The behavior of changes entirely when less demanding compensation of PV generator power fluctuations is required by applying high RR limits. The annual maximum ESS power requirement in Figure 10 reaches only a value of 0.65 p.u., although the generator power goes simultaneously above 1 p.u. The main reason for this is the higher RR limit but also the smoother behavior has resulted in a higher starting point for before the fluctuation. These translate into a smaller ESS power requirement compared to what UNav results imply.

The WFM charge control assumes that level ranges from 10 to 100% of during PVG power fluctuation. The minimum is defined with an assumption that the midday diffuse irradiance will always yield at least 10% of the clear sky PV power generation. Also the irradiance fluctuation is assumed to be a step function leading to an exponential PVG power fluctuation, which is actually never the case with real fluctuations caused by cloud shading. Figures 9 and 10 clearly show that these assumptions do not come true as such in real cases. Those assumptions are reasonable for obtaining a rough worst-case estimate, but they can easily lead to oversizing of ESS.

5.3. Cycling Induced Storage Degradation

In addition to energy capacity and power requirements, a key sizing issue and storage technology selection factor is the determination of the fatigue that the ESS is subjected to in this application. Application induced fatigue can be measured by counting the number of charge-discharge cycles. With considerable cycling, the ESS can degrade so much that it no longer satisfies its design criteria and has to be replaced. For example, the amount of annual degradation compared to the expected lifetime of the PV system determines whether a specific storage technology is viable in this application or not.

In practice, cycling induced degradation can be determined by counting the number of observed ESS charge-discharge cycles . ESS can be charged or discharged in random sequences with any amplitude between 1 and 100% of its effective capacity. This amplitude is referred to as the depth of discharge (DOD). ESS can have a different cycle life depending on the DOD. Thus, cycles have to be counted separately for each degree of the DOD. In this paper, the popular rainflow-counting algorithm was used to count the cycles [16]. The cycles were counted for different cases using the two different PVG sizes and various RR limits. The number of cycles as a function of DOD can be seen in Figures 11 and 12 for the two PV generator sizes and different RR limits. It should be noted that DOD is expressed with respect to the effective energy capacity required for each case. Therefore, a higher number of small DOD cases exist when applying high RR limits than when applying low RR limits (Figure 11), which require higher maximum ESS energy capacity. Also some storage technologies might not be able to withstand deep 80–100% discharges, which should be taken into account by adjusting and accordingly.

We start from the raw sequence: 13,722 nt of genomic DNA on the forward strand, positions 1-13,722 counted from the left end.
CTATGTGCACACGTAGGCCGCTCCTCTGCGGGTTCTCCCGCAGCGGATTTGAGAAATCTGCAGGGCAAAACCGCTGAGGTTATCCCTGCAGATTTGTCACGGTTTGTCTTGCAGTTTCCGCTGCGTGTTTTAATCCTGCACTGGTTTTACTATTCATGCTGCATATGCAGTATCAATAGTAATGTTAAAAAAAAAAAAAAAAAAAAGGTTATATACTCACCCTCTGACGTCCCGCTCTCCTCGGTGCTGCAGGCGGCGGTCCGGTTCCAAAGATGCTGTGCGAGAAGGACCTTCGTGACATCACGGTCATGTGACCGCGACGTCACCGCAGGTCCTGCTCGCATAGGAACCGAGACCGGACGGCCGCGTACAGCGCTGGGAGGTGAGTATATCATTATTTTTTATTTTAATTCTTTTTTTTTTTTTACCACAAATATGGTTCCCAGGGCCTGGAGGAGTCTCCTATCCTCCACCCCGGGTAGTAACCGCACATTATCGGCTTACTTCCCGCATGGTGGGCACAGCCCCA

The number of charge-discharge cycles decreases exponentially with increasing depth of discharge for all the generator sizes and RR limits presented in Figures 11 and 12. This means that the ESS mostly compensates small fluctuations rather than large ones. The number of cycles in Figure 12 indicates that the PV generator size has no significant effect on overall cycling.

The results from the cycle counting as such do not reveal much, and no trends are visible either. To obtain a more precise indicator for ESS degradation, a comparison to the maximum cycling tolerance of ESS is necessary. This means that a specific ESS needs to be selected. In this paper, as an example, a degradation study is done for ESS containing lithium-titanate batteries from Altairnano [17]. The cycle life curve, that is, the maximum amount of tolerable cycles for each DOD value, of this battery is depicted in Figure 13.

The maximum number of cycles as a function of DOD presented in Figure 13 is used as a reference which the observed number of cycles for each DOD value has been compared to (Figures 11 and 12). The overall annual degradation is obtained as the sum of individual comparisons over all degrees of DOD as follows:

By using (4) and the previously presented annual cycle counts, the cycling induced degradation of an Altairnano ESS was calculated. The results for the two PV generators and different RR limits are presented in Table 2. The main observation is that the amount of degradation is below 0.5% in a year in almost all cases. A conclusion from this is that storage technologies do not cause insuperable fatigue obstacles on ESS application, although the low level of degradation in Table 2 is due to the selection of a highly cycle-durable battery technology.